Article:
More Ugly Guns

Most guns were made to be a functional piece of firearms as a duty weapon or as part of the everyday carry.
However, there are some handguns in the past that never really worked out.
Yes, it goes bang but the cosmetic and its purpose was just horrible.
Anyways, there’s probably over hundreds of firearms out there from various countries from the past that we haven’t seen yet, but here’s another of our ugly list of guns.

  • Warner Infallible

    The Davis-Warner Arms Corp of Assonet, Mass was a small gun company that specialized in selling imported German pistols at the first part of the 20th century. When that pesky World War 1 thing broke out and the Kaiser decided that he needed all the pistols he could get, the logistics of this arrangement no longer worked for the American company, so they started making their own little gatt, a super homely six-shot striker-fired .32ACP they called the Infallible. The thing is, if you cocked it wrong the breechblock had a nasty habit of leaving the gun at a high rate of speed. Guess no one consulted a dictionary before they named it infallible.
  • The Deer Gun

    Another war time liberator pistol, this one may be the only 20th century handgun even more ridiculous-looking than the FP-45. This single-shot pistol was just a pound and was chambered in 9mm. The poor design looks more like something you’d attach to the end of your garden hose, doesn’t it?
    In any case, the CIA developed these during the Vietnam War. The idea here was to distribute these to the South Vietnamese for the same purposes as the FP-45. They only made 1,000, and it’s uncertain if any were actually used for their intended purpose. One thing is for sure, it ended up as one of the strangest handguns in firearm history.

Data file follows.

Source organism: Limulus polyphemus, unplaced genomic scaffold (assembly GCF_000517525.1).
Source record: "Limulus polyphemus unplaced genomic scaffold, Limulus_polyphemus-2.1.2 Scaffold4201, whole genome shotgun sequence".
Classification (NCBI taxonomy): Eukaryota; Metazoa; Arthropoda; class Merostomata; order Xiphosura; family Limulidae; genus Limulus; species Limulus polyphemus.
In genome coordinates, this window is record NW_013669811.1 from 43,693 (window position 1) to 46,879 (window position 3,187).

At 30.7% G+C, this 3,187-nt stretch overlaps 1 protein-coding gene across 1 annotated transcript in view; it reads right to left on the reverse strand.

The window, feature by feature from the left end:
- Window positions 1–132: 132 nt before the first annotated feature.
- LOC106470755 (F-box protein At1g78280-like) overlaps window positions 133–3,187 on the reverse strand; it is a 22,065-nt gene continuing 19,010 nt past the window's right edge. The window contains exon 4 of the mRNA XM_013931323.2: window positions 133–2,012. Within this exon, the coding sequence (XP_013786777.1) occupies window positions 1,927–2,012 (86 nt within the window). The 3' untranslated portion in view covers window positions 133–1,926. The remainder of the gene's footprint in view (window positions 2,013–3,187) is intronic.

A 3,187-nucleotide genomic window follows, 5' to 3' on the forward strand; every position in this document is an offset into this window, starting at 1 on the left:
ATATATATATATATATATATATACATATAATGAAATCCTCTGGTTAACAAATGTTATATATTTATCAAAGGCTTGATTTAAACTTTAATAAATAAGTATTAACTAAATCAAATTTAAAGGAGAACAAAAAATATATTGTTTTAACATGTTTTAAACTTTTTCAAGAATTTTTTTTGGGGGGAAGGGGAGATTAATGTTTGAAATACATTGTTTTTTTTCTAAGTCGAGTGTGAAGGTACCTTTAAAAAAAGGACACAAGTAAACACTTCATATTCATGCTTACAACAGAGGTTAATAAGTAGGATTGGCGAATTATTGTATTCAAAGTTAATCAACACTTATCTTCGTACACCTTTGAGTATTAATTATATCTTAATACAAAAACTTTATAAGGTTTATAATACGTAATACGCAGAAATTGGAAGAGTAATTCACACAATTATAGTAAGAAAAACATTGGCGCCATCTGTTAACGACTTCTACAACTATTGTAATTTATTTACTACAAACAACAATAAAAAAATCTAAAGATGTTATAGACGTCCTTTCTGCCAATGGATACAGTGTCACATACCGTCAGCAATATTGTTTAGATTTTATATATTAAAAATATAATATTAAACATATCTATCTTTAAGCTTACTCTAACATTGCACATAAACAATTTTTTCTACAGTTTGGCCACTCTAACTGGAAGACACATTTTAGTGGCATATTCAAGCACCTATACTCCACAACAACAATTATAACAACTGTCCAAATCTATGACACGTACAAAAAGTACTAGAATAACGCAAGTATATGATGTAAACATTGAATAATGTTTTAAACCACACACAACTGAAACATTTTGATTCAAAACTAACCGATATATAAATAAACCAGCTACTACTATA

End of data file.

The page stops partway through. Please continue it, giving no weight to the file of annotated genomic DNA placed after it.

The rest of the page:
• Soviet S4M

    The S4M is a pistol.
    The round is one of many Russia piston silenced rounds. The gas from the primer propels a piston (I doubt they contain any powder) which in turn propels a 123 grain bullet at 490 fps generating 66 lbs of muzzle energy. This is significantly less energy than a High Velocity .22 Long Rifle (130+ lbs). The piston then locks in the gas preventing muzzle noise.
    The bullet itself is similar to the 7.62x39mm (AK) bullet. In theory this is supposed to fool investigators into thinking the victim was shot by a conventional rifle. This may have worked when the cartridge was classified but any modern forensic expert would not be fooled by a rifle bullet that clearly left the muzzle slowly and had very poor penetration.
    A combination of very low power and a relatively large caliber bullet means the round is not capable of much apart from gangland style executions as demonstrated in the recent assassination.
  • Mateba Autorevolver

    The Mateba autorevolver looks more like something you’d see Sylvester Stallone wielding in some future dystopian movie than a firearm in existence today. But the Mateba is very real, semi-automatic revolver that’s chambered in .357 Magnum, .44 Magnum and .454 Casull.